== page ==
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'The Professor And The Madman' by Simon Winchester
A definitive page-turner about the creation of a dictionary
Sunday, November 29, 1998
By Jim White, Post-Gazette Staff Writer
A novel about the creation of a dictionary doesnít exactly sound like a rousing page-turner. But the subtitle makes it a little clearer: ĎĎA Tale of Murder, Insanity, and the Making of the Oxford English Dictionary.íí And brings it somewhat closer to the fascinating story that it is.
Winchester carefully weaves together the stories of British professor James Murray, editor of the OED project, and Dr. William Chester Minor, an American who was a U.S. Army surgeon in the Civil War, and the strange symbiotic relationship they developed in a 20-year period during the 70 years it took to create the 12-volume dictionary - a project that began in 1857.
Minor, who wound up in England after the war, nursing a mind deteriorating rapidly from unknown causes, was convicted of murdering an Englishman in London, found insane and sent to the Asylum for Criminal Lunatics at Broadmoor (a somewhat less than politically correct approach to naming institutions, to be sure).
Murray, a former schoolmaster and bank clerk, wound up at the helm of an ambitious project to catalog all the words in the English language for the first time. Minor turned out to be one of Murrayís most accomplished contributors.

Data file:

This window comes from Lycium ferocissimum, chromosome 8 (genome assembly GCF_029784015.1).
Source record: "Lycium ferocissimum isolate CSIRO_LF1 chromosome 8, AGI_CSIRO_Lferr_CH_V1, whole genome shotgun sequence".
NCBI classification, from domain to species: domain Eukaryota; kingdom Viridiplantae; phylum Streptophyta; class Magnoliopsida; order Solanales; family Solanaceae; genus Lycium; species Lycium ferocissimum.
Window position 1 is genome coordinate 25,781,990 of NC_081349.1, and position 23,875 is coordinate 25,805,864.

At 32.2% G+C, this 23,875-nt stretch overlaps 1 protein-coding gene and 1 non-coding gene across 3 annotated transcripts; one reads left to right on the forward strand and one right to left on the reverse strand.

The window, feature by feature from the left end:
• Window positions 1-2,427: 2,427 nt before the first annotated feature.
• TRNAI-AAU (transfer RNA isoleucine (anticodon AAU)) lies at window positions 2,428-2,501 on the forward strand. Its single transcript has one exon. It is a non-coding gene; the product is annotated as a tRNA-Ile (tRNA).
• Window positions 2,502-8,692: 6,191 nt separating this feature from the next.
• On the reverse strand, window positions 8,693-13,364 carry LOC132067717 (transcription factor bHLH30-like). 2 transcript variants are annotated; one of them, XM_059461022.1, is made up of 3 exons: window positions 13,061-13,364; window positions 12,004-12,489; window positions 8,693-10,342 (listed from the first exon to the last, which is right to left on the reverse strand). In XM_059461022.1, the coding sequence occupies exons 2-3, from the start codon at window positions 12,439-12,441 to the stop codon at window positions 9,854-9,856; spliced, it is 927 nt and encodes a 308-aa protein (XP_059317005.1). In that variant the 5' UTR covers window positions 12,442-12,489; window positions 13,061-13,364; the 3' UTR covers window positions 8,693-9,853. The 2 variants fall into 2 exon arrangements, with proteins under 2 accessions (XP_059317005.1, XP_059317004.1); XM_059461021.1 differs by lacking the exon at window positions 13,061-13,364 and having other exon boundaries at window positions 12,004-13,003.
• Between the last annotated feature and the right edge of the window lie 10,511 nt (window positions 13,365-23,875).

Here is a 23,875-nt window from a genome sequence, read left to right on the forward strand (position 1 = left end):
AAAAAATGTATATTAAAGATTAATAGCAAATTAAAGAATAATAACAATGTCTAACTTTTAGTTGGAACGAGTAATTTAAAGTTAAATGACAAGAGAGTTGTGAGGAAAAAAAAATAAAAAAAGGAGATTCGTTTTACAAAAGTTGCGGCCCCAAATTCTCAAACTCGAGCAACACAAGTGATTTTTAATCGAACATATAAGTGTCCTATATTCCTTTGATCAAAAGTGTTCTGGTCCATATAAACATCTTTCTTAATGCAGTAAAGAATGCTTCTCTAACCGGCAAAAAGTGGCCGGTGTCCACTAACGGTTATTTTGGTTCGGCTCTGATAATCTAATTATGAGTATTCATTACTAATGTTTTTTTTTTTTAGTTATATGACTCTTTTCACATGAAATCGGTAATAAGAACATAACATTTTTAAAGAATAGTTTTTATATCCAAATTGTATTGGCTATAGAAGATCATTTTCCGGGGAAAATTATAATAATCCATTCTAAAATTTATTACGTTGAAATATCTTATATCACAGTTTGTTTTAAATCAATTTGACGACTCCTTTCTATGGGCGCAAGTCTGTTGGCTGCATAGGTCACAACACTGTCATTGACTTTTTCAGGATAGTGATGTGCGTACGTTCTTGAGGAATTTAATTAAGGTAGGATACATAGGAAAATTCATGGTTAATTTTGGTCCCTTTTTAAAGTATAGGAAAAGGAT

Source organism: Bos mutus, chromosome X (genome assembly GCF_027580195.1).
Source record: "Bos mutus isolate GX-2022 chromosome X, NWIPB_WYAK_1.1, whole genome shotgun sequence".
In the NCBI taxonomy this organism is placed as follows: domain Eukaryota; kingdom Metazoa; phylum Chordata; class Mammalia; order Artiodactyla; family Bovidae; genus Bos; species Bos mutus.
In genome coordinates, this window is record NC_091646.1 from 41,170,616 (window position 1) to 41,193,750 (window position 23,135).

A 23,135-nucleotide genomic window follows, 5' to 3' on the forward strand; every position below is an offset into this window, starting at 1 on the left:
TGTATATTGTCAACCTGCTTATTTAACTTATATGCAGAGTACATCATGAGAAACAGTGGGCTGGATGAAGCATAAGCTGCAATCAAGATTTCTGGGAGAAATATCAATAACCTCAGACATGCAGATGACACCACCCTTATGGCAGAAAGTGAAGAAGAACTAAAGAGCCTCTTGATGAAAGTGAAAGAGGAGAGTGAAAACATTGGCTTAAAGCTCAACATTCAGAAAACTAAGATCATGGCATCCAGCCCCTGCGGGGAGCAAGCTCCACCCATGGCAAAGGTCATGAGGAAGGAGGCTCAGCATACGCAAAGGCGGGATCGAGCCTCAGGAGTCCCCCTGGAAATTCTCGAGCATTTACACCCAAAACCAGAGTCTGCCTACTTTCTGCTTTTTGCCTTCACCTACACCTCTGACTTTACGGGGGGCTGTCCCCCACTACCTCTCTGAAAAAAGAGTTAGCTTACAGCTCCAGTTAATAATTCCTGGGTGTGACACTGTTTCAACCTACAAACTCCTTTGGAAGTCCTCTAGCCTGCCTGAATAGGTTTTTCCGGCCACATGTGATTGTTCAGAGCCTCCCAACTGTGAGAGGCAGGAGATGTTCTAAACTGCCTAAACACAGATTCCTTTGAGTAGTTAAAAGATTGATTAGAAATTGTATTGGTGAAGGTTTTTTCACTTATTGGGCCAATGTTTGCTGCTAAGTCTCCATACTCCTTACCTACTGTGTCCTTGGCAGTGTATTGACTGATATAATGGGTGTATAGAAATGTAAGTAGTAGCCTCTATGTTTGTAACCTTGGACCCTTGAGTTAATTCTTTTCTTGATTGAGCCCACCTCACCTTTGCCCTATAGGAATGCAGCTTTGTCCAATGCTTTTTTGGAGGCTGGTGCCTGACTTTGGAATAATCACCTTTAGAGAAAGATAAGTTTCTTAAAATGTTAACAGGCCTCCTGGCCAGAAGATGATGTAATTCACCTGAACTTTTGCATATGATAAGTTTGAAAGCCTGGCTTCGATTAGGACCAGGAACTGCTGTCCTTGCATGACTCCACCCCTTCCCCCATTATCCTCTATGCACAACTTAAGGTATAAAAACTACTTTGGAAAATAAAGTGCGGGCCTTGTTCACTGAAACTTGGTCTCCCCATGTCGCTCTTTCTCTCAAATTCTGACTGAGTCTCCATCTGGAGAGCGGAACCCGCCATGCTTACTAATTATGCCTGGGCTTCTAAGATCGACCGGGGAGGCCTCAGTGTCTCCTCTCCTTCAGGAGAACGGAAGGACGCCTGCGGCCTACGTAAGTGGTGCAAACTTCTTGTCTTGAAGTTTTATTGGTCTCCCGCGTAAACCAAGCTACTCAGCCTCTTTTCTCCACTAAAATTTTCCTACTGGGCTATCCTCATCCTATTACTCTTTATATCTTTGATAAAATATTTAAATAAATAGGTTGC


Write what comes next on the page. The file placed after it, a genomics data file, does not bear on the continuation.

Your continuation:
Winchesterís tale is skillfully crafted using documents from Minorís confinement, the U.S. Army and recollections of distant relatives, including Minorís hapless victim, whose death sparked the entire episode.
The author recounts and then rebuts as journalistic hyperbole the somewhat apocryphal first meeting between the two men in Minorís two-room suite at the asylum, where he was allowed to establish his own library and pay other inmates to do menial work for him.
The story is full of incredible details: How Minorís victimís widow brought him books at the asylum and possibly became his lover; how Minor focused so intensely on contributing definitions to the dictionary while at the same time believing that beings would emerge from beneath his floors at night to torment him; how scholars struggled for decades to wrestle the language into a manageable reference work.
Winchester moves easily from place to place and time to time in the telling, bringing all the disparate pieces together into an easy-reading story with more passion and drama than most fictional tales could hope to muster.
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